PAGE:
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Album review: Cold War Kids, 'Dear Miss Lonelyhearts'

 *** (out of four)

If the “concept” behind Cold War Kids’ “concept album” “Dear Miss Lonelyhearts” is returning to the California band’s original sound--indistinguishable on 2011’s “Mine is Yours”—the new record is a success.

OK, the disc actually is inspired by Nathanael West’s novel “Miss Lonelyhearts,” but CWK seems to have bridged the gap between 2008’s brilliant “Loyalty to Loyalty” and the hollow, overproduced “Mine is Yours.” A few outliers keep “Dear Miss Lonelyhearts” from being a thundering re-realization of the band’s earlier sound, led by Nathan Willett’s gorgeous and sometimes haunting vocal range and the group’s ability to bring scenes to life in their lyrics. The peppy, forgettable “Miracle Mile” gets things off to a rocky start, as if to say, “This is the one they’ll play on the radio, I guess.”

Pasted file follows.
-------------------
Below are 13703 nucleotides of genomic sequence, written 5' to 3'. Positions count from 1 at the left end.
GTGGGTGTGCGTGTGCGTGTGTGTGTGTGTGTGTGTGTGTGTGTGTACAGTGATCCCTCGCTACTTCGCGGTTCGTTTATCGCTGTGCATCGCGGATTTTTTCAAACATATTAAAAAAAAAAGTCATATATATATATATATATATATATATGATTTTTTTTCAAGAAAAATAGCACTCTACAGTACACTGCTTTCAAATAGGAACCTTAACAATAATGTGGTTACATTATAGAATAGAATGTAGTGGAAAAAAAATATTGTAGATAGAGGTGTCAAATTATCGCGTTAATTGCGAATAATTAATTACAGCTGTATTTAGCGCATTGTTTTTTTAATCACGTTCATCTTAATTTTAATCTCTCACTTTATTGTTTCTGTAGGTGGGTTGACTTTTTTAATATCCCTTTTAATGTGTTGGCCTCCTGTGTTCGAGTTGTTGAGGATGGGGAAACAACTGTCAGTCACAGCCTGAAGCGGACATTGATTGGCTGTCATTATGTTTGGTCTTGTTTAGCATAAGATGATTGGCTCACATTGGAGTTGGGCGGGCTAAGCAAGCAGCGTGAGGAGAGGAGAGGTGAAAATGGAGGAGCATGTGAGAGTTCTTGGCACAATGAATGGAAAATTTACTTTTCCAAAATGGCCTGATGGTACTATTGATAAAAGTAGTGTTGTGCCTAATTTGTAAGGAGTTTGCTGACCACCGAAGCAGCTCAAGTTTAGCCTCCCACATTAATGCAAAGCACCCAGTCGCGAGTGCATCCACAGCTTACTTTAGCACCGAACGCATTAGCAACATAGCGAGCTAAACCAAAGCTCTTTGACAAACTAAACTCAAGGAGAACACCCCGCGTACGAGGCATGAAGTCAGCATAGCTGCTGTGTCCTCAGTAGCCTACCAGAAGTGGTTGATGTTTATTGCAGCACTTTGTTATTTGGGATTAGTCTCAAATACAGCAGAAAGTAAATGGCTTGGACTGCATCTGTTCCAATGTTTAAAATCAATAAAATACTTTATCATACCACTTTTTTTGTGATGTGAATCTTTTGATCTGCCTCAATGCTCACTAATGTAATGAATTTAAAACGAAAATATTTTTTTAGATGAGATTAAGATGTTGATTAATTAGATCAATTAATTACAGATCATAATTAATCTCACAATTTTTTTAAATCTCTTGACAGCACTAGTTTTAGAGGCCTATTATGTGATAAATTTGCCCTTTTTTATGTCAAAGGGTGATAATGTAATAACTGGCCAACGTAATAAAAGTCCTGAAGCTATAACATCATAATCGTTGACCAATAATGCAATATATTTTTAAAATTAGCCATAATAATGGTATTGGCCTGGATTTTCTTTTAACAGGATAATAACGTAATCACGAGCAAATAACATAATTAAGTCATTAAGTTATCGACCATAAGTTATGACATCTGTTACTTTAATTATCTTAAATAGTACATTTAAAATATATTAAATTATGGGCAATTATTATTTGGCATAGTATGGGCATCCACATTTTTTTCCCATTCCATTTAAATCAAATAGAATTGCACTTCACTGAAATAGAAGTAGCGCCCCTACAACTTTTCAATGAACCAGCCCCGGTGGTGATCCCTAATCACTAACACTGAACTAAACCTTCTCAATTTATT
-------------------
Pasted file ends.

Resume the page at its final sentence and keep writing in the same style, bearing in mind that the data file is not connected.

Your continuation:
“Lost that Easy” and “Loner Phase” follow, with synth- and electronic-heavy noise that falls short of backing Willet’s always-on crooning.

The rest of the album, though, provides a nostalgic reminder of what makes Cold War Kids work. “Tuxedoes”—the record’s highlight—offers a hauntingly lonely portrait of a stag wedding guest struggling with his place. A chorus of “When will I find someone to take? / Or did I find, and not realize I was a fake?” punctuates a sad and gorgeous introspective journey of the type of track the band does notoriously well. The remainder of the album doesn’t let up, bouncing from the impossibly catchy “Jailbirds” to the subtle, piano-driven “Water and Power.”

The album is less a concept and more a statement that the band is still capable of their earlier sound, and it’s the striking difference between “Lonelyhearts” and “Mine is Yours” that makes the refreshing return to CWK’s roots that much better.

In concert: 9 p.m. Sat. at Metro. Sold out.


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Copyright © 2015, RedEye
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